• At conference welcome policy goals on better care for the elderly – ending 10 minute home visits and much better pay for carers . Also more than £1 billion extra for youth mental health now available. Encouraging.

  • Judy

    As others have pointed out this new higher VAT on luxury good that would be steeling the UKIP WAG tax. You righty note that you are not an economist which is why it is understandable that you have made the mistake of using static figures. If you Tax certain things more people consume less of them. Any money raised can’t be based upon current consumption. For example if you start to charge 25% VAT on electronics (particularly high value) you may see suppliers in Europe selling in to the UK, there was a good deal to be done in the ‘90s with car pricing by ordering on the continent (France 20%, Germany 19%, Luxembourg 17%,).

    I also would point out that you are only allowed two “reduced rates of VAT” under European rules, so we currently have 20%, 5% and 0%.

    To create a 25% rate would you put all the 0% up to 5% or the 5% up to 20%?

    The hospitality industry has poor pay at the moment, do you know of any analysis which considers how your planed tax targeting this sector would impact on employment?

    The idea of fundamentally revisiting everything not just picking at bits and pieces is a good one. A fundamental re-examination of what we do and how we tax. I would suggest the how we tax would have to be a phased in approach (Short term simplification e.g. merge NI & Income tax; long term e.g. LVT).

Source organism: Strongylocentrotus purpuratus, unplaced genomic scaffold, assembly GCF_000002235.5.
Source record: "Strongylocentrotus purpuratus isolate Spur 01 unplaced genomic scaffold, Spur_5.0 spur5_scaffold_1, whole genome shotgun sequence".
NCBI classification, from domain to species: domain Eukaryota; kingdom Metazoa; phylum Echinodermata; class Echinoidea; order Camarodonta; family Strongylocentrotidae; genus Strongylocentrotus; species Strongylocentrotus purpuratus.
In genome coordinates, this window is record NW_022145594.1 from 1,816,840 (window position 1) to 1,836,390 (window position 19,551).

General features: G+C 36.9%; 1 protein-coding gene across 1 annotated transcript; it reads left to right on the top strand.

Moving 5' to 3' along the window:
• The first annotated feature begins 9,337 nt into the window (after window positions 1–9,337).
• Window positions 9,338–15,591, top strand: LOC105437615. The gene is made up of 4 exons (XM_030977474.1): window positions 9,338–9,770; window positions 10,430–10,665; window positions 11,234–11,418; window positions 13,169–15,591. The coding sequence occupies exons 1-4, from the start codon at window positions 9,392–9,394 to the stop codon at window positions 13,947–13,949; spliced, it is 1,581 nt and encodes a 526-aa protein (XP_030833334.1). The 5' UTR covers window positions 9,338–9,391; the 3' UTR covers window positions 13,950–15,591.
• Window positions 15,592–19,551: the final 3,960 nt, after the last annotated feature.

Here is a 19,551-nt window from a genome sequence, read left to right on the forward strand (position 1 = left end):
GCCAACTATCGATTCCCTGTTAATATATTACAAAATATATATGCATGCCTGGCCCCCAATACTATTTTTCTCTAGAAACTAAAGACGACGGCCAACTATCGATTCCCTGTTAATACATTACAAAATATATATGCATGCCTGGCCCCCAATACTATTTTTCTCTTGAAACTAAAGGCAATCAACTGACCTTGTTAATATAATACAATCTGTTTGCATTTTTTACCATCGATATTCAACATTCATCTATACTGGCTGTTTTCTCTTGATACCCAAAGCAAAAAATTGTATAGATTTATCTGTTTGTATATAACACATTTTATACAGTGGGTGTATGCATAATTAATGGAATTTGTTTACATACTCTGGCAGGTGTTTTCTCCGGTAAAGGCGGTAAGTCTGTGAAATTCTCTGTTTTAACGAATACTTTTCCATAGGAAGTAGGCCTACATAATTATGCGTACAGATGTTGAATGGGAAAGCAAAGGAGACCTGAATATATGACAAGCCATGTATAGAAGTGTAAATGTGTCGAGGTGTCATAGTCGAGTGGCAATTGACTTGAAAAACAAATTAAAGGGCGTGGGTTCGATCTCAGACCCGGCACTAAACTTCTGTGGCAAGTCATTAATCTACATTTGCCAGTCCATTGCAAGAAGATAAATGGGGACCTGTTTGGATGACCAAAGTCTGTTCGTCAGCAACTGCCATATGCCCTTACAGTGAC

Your suggestion for what we spend on also doesn’t address over spending (triple lock pension; pension benefits for Higher Rate, or even normal rate, tax payers).

    Also there has to be more thought of what public spending should be co-spending, the fuss over student fees is an example where the costs being shared are resisted in spite of how other people getting no assistance with training (not economically efficient). We have prescription charging for medical prescriptions for those who can afford it why not a contributory factor on other items. Why not align costs to usage, scrap road tax and insurance premium tax and introduce road charging, etc.

    Some items have to be totally funded via tax (like social services) others don’t but we may want to provide help so we should not assume that if government spends it must pay the whole cost. More building of houses would reduce the rents paid in housing benefit (that would have to be private and social), you could do so by relaxing the green belt restrictions.

    Fundamentally the issue as RC identifies id the productivity of the Economy. Education and housing are both key to this but not the simply demand from some that Government “just pays” it will have to be a mix.

  • Gareth
    “The idea of a luxury goods tax is perfectly legitimate – we already have examples, (air passenger duty, fuel duty, alcohol/tobacco etc).”